Dominance style is a key predictor of vocal use and evolution across nonhuman primates

Kavanagh, E. ORCID: 0000-0001-7202-005X, Street, S.E., Angwela, F.O., Bergman, T.J., Blaszczyk, M.B., Bolt, L.M., Briseño-Jaramillo, M., Brown, M., Chen-Kraus, C., Clay, Z., Coye, C., Thompson, M.E., Estrada, A., Fichtel, C., Fruth, B., Gamba, M., Giacoma, C., Graham, K.E., Green, S., Grueter, C.C., Gupta, S., Gustison, M.L., Hagberg, L., Hedwig, D., Jack, K.M., Kappeler, P.M., King-Bailey, G., Kuběnová, B., Lemasson, A., Inglis, D.M., Machanda, Z., MacIntosh, A., Majolo, B., Marshall, S., Mercier, S., Micheletta, J., Muller, M., Notman, H., Ouattara, K., Ostner, J., Pavelka, M.S.M., Peckre, L.R., Petersdorf, M., Quintero, F., Ramos-Fernández, G., Robbins, M.M., Salmi, R., Schamberg, I., Schoof, V.A.M., Schülke, O., Semple, S., Silk, J.B., Sosa-Lopéz, J.R., Torti, V., Valente, D., Ventura, R., van de Waal, E., Weyher, A.H., Wilke, C., Wrangham, R., Young, C. ORCID: 0000-0001-8919-2093, Zanoli, A., Zuberbühler, K., Lameira, A.R. and Slocombe, K., 2021. Dominance style is a key predictor of vocal use and evolution across nonhuman primates. Royal Society Open Science, 8 (7): 210873.

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Abstract

Animal communication has long been thought to be subject to pressures and constraints associated with social relationships. However, our understanding of how the nature and quality of social relationships relates to the use and evolution of communication is limited by a lack of directly comparable methods across multiple levels of analysis. Here, we analysed observational data from 111 wild groups belonging to 26 non-human primate species, to test how vocal communication relates to dominance style (the strictness with which a dominance hierarchy is enforced, ranging from ‘despotic’ to ‘tolerant’). At the individual-level, we found that dominant individuals who were more tolerant vocalized at a higher rate than their despotic counterparts. This indicates that tolerance within a relationship may place pressure on the dominant partner to communicate more during social interactions. At the species-level, however, despotic species exhibited a larger repertoire of hierarchy-related vocalizations than their tolerant counterparts. Findings suggest primate signals are used and evolve in tandem with the nature of interactions that characterize individuals' social relationships.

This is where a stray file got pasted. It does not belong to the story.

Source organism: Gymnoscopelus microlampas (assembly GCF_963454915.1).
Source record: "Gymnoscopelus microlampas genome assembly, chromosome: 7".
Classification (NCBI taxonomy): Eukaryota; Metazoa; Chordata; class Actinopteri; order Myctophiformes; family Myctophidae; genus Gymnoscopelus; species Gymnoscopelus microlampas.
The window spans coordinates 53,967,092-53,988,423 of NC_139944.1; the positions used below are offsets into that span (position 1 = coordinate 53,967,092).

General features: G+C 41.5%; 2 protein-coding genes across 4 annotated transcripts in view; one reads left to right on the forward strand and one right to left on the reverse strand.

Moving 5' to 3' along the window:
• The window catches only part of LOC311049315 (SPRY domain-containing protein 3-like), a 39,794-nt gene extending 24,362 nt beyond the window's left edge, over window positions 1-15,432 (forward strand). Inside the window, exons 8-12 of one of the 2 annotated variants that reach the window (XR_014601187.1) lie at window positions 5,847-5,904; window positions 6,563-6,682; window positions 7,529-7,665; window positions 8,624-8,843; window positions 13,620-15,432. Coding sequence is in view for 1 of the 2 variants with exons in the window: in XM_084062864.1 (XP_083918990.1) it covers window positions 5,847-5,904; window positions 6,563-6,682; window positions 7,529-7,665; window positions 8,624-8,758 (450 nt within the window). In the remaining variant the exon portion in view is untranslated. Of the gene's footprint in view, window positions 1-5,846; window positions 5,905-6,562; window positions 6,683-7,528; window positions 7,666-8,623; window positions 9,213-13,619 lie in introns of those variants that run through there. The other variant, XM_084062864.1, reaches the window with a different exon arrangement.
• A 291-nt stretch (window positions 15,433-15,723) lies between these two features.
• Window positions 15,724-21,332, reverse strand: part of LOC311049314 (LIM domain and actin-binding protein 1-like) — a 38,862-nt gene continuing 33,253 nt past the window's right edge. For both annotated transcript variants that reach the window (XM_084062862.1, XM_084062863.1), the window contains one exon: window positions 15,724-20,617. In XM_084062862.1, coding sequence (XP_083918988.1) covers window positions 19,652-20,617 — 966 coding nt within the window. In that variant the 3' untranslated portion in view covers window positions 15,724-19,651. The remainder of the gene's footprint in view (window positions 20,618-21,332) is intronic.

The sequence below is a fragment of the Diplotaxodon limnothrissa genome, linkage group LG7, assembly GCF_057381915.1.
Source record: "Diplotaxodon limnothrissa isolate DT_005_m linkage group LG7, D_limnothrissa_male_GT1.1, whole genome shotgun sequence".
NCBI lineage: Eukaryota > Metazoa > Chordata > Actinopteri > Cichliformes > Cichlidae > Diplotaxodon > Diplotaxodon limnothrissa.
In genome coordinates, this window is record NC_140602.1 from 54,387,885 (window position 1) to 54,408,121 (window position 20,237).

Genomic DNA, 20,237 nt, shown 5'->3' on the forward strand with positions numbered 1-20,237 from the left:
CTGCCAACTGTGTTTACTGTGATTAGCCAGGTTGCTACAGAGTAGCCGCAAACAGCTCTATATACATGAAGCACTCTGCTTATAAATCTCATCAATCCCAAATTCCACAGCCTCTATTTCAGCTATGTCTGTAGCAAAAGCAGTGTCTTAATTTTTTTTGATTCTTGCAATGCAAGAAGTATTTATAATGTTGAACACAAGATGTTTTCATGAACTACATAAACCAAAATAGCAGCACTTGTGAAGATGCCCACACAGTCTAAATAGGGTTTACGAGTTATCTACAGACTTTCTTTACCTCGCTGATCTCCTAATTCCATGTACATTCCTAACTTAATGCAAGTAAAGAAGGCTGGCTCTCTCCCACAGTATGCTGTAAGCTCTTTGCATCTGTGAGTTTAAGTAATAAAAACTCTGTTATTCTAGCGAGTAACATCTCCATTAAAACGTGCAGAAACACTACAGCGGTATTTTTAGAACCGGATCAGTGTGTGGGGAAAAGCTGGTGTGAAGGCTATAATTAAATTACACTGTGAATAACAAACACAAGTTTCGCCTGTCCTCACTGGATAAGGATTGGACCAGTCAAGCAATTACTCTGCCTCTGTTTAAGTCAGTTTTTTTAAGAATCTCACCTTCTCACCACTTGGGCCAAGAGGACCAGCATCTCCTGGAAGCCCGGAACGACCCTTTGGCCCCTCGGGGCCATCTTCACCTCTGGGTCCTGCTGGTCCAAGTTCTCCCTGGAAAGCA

Item Type: Journal article
Publication Title: Royal Society Open Science
Creators: Kavanagh, E., Street, S.E., Angwela, F.O., Bergman, T.J., Blaszczyk, M.B., Bolt, L.M., Briseño-Jaramillo, M., Brown, M., Chen-Kraus, C., Clay, Z., Coye, C., Thompson, M.E., Estrada, A., Fichtel, C., Fruth, B., Gamba, M., Giacoma, C., Graham, K.E., Green, S., Grueter, C.C., Gupta, S., Gustison, M.L., Hagberg, L., Hedwig, D., Jack, K.M., Kappeler, P.M., King-Bailey, G., Kuběnová, B., Lemasson, A., Inglis, D.M., Machanda, Z., MacIntosh, A., Majolo, B., Marshall, S., Mercier, S., Micheletta, J., Muller, M., Notman, H., Ouattara, K., Ostner, J., Pavelka, M.S.M., Peckre, L.R., Petersdorf, M., Quintero, F., Ramos-Fernández, G., Robbins, M.M., Salmi, R., Schamberg, I., Schoof, V.A.M., Schülke, O., Semple, S., Silk, J.B., Sosa-Lopéz, J.R., Torti, V., Valente, D., Ventura, R., van de Waal, E., Weyher, A.H., Wilke, C., Wrangham, R., Young, C., Zanoli, A., Zuberbühler, K., Lameira, A.R. and Slocombe, K.
Publisher: The Royal Society
Date: 28 July 2021
Volume: 8
Number: 7
Identifiers:
NumberType
10.1098/rsos.210873DOI
1492655Other
Rights: © 2021 The Authors. Published by the Royal Society under the terms of the Creative Commons Attribution License http://creativecommons.org/licenses/by/4.0/, which permits unrestricted use, provided the original author and source are credited.
Divisions: Schools > School of Social Sciences
Record created by: Laura Ward
Date Added: 16 Nov 2021 16:25
Last Modified: 16 Nov 2021 16:25
URI: http://irep.ntu.ac.uk/id/eprint/44834

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